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DVD REVIEW: 'Evil' draws on ancient writings for its source

DVD REVIEW: 'Evil' draws on ancient writings for its source


Mike Colter tries to ward off death in a hospital room in an episode of "Evil."

LOS ANGELES – “Evil,” the CBS series that was renewed for another season, is a way for its creators to rid themselves of their fears.

“When you write your problems out on paper, you shove all your problems off to the people who read it,” says Robert King, one of the show’s executive producers.

At home, he says, he and wife Michelle don't find the things they're chronicling all that scary.

“When you’re actually making it, it isn’t scary,” she says. “When friends would tell me how scary it was at 10 o’clock at night, I hadn’t realized it…because you’re inside it.”


From left, Aasif Mandvi, Katja Herbers and Mike Colter star in "Evil."

As fans of the show know, “Evil” covers the origins of all that's bad in the world, trying to see if it’s related to science, religion or something else.

A female psychologist joins a priest-in-training and a carpenter to look into unexplained mysteries. Some are miracles, some are things that go bump in the night, some are supernatural.

Katja Herbers, Aasif Mandvi and Mike Colter star as the three.

In the first season – which arrives on DVD next week – they mined all sorts of mysterious situations. The show’s demon hierarchy is based on two documents – the Voynich manuscript and the Fatima prophecies. The show’s writers are “obsessed with symbols and sigils” and do extensive research before each episode.

The Codex, Robert King says, “takes you into arenas that are outside the world of possession. Michelle and I in the writers’ room are always trying to find ways where we’re not trapped in the exorcist paradigm.” Often, he adds, they’ll look at institutions being corrupted by “some kernel of evil inside.”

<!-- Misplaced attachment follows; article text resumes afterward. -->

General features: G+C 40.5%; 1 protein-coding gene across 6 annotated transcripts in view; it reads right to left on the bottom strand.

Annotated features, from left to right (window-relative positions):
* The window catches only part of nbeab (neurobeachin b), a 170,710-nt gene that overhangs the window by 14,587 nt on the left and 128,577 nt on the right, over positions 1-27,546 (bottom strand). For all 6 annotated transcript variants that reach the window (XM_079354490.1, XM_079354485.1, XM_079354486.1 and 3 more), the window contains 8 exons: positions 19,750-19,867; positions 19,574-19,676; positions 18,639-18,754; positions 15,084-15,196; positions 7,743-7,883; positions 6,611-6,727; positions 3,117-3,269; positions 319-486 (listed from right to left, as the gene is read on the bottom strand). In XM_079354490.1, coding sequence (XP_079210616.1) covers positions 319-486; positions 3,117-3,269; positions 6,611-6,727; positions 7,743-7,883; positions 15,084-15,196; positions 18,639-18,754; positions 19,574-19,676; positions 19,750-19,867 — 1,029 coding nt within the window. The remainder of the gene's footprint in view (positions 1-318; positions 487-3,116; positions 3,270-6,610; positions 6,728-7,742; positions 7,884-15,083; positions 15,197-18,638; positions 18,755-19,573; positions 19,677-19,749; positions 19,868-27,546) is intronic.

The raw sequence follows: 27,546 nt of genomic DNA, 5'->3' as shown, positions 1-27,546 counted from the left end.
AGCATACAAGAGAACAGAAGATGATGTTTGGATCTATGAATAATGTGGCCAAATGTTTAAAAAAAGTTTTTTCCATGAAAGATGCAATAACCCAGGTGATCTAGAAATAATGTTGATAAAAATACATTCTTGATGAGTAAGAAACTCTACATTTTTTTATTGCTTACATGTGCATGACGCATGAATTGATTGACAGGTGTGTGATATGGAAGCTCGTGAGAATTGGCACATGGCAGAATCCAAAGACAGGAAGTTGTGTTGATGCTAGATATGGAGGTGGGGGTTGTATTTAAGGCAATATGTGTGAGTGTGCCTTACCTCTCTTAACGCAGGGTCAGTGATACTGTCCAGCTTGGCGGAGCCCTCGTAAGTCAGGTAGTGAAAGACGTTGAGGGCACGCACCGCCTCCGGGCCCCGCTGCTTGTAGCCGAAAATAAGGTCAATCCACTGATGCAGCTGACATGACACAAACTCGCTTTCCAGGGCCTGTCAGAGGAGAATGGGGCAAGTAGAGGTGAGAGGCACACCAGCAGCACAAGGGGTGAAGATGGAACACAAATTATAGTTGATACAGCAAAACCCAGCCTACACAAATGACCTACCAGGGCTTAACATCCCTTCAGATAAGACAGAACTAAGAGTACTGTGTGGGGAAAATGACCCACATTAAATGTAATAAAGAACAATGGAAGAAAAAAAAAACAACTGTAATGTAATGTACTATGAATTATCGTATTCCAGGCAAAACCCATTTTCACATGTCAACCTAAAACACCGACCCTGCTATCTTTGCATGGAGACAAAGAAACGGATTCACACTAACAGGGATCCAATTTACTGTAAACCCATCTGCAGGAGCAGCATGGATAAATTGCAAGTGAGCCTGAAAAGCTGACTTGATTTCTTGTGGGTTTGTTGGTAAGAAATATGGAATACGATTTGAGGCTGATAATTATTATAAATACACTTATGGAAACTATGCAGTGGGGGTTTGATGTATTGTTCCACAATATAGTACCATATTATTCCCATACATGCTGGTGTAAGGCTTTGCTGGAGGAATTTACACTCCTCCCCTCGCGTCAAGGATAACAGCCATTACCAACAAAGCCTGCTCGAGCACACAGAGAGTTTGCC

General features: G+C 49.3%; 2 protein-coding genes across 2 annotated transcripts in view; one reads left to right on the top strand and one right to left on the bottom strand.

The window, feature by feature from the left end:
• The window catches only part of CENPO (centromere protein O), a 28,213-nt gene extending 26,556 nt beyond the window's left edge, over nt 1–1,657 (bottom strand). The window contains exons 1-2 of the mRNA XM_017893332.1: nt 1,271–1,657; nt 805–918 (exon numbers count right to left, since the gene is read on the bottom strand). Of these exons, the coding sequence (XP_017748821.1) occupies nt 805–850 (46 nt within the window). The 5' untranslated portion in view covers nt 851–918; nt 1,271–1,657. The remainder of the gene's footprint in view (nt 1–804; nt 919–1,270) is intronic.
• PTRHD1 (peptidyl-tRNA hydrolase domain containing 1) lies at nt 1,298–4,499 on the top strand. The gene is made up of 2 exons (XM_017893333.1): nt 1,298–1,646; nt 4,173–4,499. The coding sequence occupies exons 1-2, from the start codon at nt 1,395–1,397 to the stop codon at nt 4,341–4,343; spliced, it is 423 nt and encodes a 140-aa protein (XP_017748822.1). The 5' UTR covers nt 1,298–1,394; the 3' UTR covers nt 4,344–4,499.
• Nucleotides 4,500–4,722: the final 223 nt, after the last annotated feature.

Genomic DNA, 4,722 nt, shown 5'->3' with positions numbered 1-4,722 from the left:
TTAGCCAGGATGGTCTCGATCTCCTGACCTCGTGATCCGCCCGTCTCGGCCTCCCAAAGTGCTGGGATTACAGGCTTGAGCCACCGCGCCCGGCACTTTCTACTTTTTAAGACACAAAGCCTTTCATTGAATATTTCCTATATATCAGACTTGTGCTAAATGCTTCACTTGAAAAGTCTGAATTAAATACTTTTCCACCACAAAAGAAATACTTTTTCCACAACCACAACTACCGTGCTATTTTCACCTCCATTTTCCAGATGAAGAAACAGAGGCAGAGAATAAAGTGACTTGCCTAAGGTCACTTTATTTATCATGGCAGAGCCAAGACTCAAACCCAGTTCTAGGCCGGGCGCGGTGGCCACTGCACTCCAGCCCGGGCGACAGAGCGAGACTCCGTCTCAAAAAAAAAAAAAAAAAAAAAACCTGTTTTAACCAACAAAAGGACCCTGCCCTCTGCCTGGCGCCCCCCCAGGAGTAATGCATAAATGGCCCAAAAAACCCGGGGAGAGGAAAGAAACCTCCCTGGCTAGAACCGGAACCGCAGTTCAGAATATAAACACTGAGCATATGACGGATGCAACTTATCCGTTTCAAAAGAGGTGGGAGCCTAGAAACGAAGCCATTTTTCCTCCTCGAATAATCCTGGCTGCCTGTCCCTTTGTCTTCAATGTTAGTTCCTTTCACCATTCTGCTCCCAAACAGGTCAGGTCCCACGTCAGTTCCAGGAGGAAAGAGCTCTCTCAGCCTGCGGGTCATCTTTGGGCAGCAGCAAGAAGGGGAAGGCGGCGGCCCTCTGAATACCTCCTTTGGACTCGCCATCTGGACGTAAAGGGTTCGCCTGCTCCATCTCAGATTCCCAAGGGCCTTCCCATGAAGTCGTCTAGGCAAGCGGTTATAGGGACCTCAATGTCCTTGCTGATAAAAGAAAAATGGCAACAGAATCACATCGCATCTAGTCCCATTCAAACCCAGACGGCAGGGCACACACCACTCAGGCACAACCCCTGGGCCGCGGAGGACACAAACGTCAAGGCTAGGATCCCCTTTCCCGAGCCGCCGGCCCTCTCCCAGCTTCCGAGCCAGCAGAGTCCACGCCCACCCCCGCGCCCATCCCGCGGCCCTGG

From left, Laura Heisler, Aasif Mandvi and Katja Herbers star in "Evil."

That takes them into many situations that could spell a long run for the series.

While the actors say they’ve been surprised by some of the show’s twists and turns, they’re not at a loss for discussions. Often, they say, they’ll bring their own takes to a situation.

“The things the writers have done to the character have been fun as an actor,” Colter says. “But, also, exhausting. In the last episode (set in a hospital room), I was like, ‘I can’t wait to get out of this room. I never want to see another hospital room again in my life.”

The series goes deeper than many broadcast dramas and prompts questions at every turn. In short, it's a tense hour of television.

Next season, the Kings hope to go deeper into the origins of evil. Seeds planted in the first season will be nurtured in the second.

The first season of “Evil” will be available Tuesday on DVD.

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Violent, senseless and questionable, the film tries to deflate the divide that exists in the United States. While some might get a chuckle, most of it is tasteless, particularly since it tries to turn the current narrative upside down.

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